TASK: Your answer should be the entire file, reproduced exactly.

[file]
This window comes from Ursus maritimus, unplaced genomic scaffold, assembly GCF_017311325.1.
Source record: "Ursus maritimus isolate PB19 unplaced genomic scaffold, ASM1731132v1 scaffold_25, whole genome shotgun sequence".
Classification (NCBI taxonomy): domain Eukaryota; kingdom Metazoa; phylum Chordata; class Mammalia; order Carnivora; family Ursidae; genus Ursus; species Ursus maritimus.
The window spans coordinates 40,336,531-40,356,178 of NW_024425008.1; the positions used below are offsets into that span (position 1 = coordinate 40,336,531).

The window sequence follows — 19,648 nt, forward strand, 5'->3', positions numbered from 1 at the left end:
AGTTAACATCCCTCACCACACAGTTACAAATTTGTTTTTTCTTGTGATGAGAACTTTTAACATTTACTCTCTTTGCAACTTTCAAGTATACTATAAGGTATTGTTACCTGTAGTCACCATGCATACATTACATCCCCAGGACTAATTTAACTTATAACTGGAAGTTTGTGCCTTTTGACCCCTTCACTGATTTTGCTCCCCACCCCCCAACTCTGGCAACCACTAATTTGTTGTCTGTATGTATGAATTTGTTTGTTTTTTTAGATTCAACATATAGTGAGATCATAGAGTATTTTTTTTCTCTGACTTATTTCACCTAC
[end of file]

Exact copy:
This window comes from Ursus maritimus, unplaced genomic scaffold, assembly GCF_017311325.1.
Source record: "Ursus maritimus isolate PB19 unplaced genomic scaffold, ASM1731132v1 scaffold_25, whole genome shotgun sequence".
Classification (NCBI taxonomy): domain Eukaryota; kingdom Metazoa; phylum Chordata; class Mammalia; order Carnivora; family Ursidae; genus Ursus; species Ursus maritimus.
The window spans coordinates 40,336,531-40,356,178 of NW_024425008.1; the positions used below are offsets into that span (position 1 = coordinate 40,336,531).

The window sequence follows — 19,648 nt, forward strand, 5'->3', positions numbered from 1 at the left end:
AGTTAACATCCCTCACCACACAGTTACAAATTTGTTTTTTCTTGTGATGAGAACTTTTAACATTTACTCTCTTTGCAACTTTCAAGTATACTATAAGGTATTGTTACCTGTAGTCACCATGCATACATTACATCCCCAGGACTAATTTAACTTATAACTGGAAGTTTGTGCCTTTTGACCCCTTCACTGATTTTGCTCCCCACCCCCCAACTCTGGCAACCACTAATTTGTTGTCTGTATGTATGAATTTGTTTGTTTTTTTAGATTCAACATATAGTGAGATCATAGAGTATTTTTTTTCTCTGACTTATTTCACCTAC